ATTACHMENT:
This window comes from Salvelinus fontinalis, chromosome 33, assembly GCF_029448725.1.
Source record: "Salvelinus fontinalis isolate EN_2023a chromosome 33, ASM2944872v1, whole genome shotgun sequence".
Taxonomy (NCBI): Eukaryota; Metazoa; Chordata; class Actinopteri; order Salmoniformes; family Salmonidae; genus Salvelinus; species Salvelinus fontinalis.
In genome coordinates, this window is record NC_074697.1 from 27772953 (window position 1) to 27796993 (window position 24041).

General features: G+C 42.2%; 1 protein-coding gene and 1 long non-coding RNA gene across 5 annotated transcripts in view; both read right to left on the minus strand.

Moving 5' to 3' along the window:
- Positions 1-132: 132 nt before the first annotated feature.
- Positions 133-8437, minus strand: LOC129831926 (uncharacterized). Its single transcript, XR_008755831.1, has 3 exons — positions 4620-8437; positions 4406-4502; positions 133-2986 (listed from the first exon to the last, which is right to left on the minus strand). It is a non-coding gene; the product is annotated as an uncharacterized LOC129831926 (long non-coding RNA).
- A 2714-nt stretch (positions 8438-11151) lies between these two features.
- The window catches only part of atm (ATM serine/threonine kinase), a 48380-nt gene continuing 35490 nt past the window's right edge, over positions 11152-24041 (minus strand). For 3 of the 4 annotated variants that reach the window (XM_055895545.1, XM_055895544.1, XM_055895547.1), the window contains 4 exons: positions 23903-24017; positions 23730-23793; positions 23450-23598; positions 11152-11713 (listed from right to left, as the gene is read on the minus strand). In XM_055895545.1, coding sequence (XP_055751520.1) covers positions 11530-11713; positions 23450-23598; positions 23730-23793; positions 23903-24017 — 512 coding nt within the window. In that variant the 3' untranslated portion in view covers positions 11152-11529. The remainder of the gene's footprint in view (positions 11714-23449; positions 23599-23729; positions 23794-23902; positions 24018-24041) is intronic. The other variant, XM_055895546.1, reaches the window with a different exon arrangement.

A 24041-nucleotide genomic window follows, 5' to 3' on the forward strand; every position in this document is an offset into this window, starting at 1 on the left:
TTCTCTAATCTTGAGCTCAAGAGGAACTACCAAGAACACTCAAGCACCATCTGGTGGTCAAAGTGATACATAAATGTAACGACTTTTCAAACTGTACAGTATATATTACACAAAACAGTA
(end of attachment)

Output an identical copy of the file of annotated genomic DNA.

This window comes from Salvelinus fontinalis, chromosome 33, assembly GCF_029448725.1.
Source record: "Salvelinus fontinalis isolate EN_2023a chromosome 33, ASM2944872v1, whole genome shotgun sequence".
Taxonomy (NCBI): Eukaryota; Metazoa; Chordata; class Actinopteri; order Salmoniformes; family Salmonidae; genus Salvelinus; species Salvelinus fontinalis.
In genome coordinates, this window is record NC_074697.1 from 27772953 (window position 1) to 27796993 (window position 24041).

General features: G+C 42.2%; 1 protein-coding gene and 1 long non-coding RNA gene across 5 annotated transcripts in view; both read right to left on the minus strand.

Moving 5' to 3' along the window:
- Positions 1-132: 132 nt before the first annotated feature.
- Positions 133-8437, minus strand: LOC129831926 (uncharacterized). Its single transcript, XR_008755831.1, has 3 exons — positions 4620-8437; positions 4406-4502; positions 133-2986 (listed from the first exon to the last, which is right to left on the minus strand). It is a non-coding gene; the product is annotated as an uncharacterized LOC129831926 (long non-coding RNA).
- A 2714-nt stretch (positions 8438-11151) lies between these two features.
- The window catches only part of atm (ATM serine/threonine kinase), a 48380-nt gene continuing 35490 nt past the window's right edge, over positions 11152-24041 (minus strand). For 3 of the 4 annotated variants that reach the window (XM_055895545.1, XM_055895544.1, XM_055895547.1), the window contains 4 exons: positions 23903-24017; positions 23730-23793; positions 23450-23598; positions 11152-11713 (listed from right to left, as the gene is read on the minus strand). In XM_055895545.1, coding sequence (XP_055751520.1) covers positions 11530-11713; positions 23450-23598; positions 23730-23793; positions 23903-24017 — 512 coding nt within the window. In that variant the 3' untranslated portion in view covers positions 11152-11529. The remainder of the gene's footprint in view (positions 11714-23449; positions 23599-23729; positions 23794-23902; positions 24018-24041) is intronic. The other variant, XM_055895546.1, reaches the window with a different exon arrangement.

A 24041-nucleotide genomic window follows, 5' to 3' on the forward strand; every position in this document is an offset into this window, starting at 1 on the left:
TTCTCTAATCTTGAGCTCAAGAGGAACTACCAAGAACACTCAAGCACCATCTGGTGGTCAAAGTGATACATAAATGTAACGACTTTTCAAACTGTACAGTATATATTACACAAAACAGTA